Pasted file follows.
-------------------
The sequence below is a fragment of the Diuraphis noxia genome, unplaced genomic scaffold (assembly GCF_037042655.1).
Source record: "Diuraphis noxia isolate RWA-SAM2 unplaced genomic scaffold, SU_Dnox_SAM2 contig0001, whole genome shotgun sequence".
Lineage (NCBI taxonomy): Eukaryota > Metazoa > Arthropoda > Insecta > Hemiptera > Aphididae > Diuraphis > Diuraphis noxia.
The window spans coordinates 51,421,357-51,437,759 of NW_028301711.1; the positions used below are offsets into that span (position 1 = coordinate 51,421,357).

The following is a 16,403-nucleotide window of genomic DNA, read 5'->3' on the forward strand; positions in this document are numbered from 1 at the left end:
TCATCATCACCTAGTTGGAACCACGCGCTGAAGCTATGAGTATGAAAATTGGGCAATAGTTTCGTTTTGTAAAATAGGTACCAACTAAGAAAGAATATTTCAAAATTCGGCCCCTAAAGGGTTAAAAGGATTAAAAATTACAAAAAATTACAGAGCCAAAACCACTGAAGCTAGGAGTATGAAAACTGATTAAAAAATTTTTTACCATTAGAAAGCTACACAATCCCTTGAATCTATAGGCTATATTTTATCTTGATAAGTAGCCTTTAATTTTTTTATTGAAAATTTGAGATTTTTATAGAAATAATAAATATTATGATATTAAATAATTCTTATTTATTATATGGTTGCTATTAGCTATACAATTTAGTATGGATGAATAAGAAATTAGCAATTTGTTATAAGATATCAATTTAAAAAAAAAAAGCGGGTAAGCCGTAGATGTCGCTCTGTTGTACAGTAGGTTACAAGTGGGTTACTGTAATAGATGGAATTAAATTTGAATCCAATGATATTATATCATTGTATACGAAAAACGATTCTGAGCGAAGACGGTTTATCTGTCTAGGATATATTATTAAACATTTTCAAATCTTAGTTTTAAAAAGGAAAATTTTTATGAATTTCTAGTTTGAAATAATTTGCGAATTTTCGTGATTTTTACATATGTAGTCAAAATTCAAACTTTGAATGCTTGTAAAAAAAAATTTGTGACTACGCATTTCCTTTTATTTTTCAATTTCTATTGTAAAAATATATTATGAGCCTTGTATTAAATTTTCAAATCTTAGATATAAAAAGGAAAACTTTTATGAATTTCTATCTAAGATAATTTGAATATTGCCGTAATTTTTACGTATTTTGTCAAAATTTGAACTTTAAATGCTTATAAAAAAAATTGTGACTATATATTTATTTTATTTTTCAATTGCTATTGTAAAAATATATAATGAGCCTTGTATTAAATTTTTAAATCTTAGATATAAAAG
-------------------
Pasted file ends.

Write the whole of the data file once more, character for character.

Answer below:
The sequence below is a fragment of the Diuraphis noxia genome, unplaced genomic scaffold (assembly GCF_037042655.1).
Source record: "Diuraphis noxia isolate RWA-SAM2 unplaced genomic scaffold, SU_Dnox_SAM2 contig0001, whole genome shotgun sequence".
Lineage (NCBI taxonomy): Eukaryota > Metazoa > Arthropoda > Insecta > Hemiptera > Aphididae > Diuraphis > Diuraphis noxia.
The window spans coordinates 51,421,357-51,437,759 of NW_028301711.1; the positions used below are offsets into that span (position 1 = coordinate 51,421,357).

The following is a 16,403-nucleotide window of genomic DNA, read 5'->3' on the forward strand; positions in this document are numbered from 1 at the left end:
TCATCATCACCTAGTTGGAACCACGCGCTGAAGCTATGAGTATGAAAATTGGGCAATAGTTTCGTTTTGTAAAATAGGTACCAACTAAGAAAGAATATTTCAAAATTCGGCCCCTAAAGGGTTAAAAGGATTAAAAATTACAAAAAATTACAGAGCCAAAACCACTGAAGCTAGGAGTATGAAAACTGATTAAAAAATTTTTTACCATTAGAAAGCTACACAATCCCTTGAATCTATAGGCTATATTTTATCTTGATAAGTAGCCTTTAATTTTTTTATTGAAAATTTGAGATTTTTATAGAAATAATAAATATTATGATATTAAATAATTCTTATTTATTATATGGTTGCTATTAGCTATACAATTTAGTATGGATGAATAAGAAATTAGCAATTTGTTATAAGATATCAATTTAAAAAAAAAAAGCGGGTAAGCCGTAGATGTCGCTCTGTTGTACAGTAGGTTACAAGTGGGTTACTGTAATAGATGGAATTAAATTTGAATCCAATGATATTATATCATTGTATACGAAAAACGATTCTGAGCGAAGACGGTTTATCTGTCTAGGATATATTATTAAACATTTTCAAATCTTAGTTTTAAAAAGGAAAATTTTTATGAATTTCTAGTTTGAAATAATTTGCGAATTTTCGTGATTTTTACATATGTAGTCAAAATTCAAACTTTGAATGCTTGTAAAAAAAAATTTGTGACTACGCATTTCCTTTTATTTTTCAATTTCTATTGTAAAAATATATTATGAGCCTTGTATTAAATTTTCAAATCTTAGATATAAAAAGGAAAACTTTTATGAATTTCTATCTAAGATAATTTGAATATTGCCGTAATTTTTACGTATTTTGTCAAAATTTGAACTTTAAATGCTTATAAAAAAAATTGTGACTATATATTTATTTTATTTTTCAATTGCTATTGTAAAAATATATAATGAGCCTTGTATTAAATTTTTAAATCTTAGATATAAAAG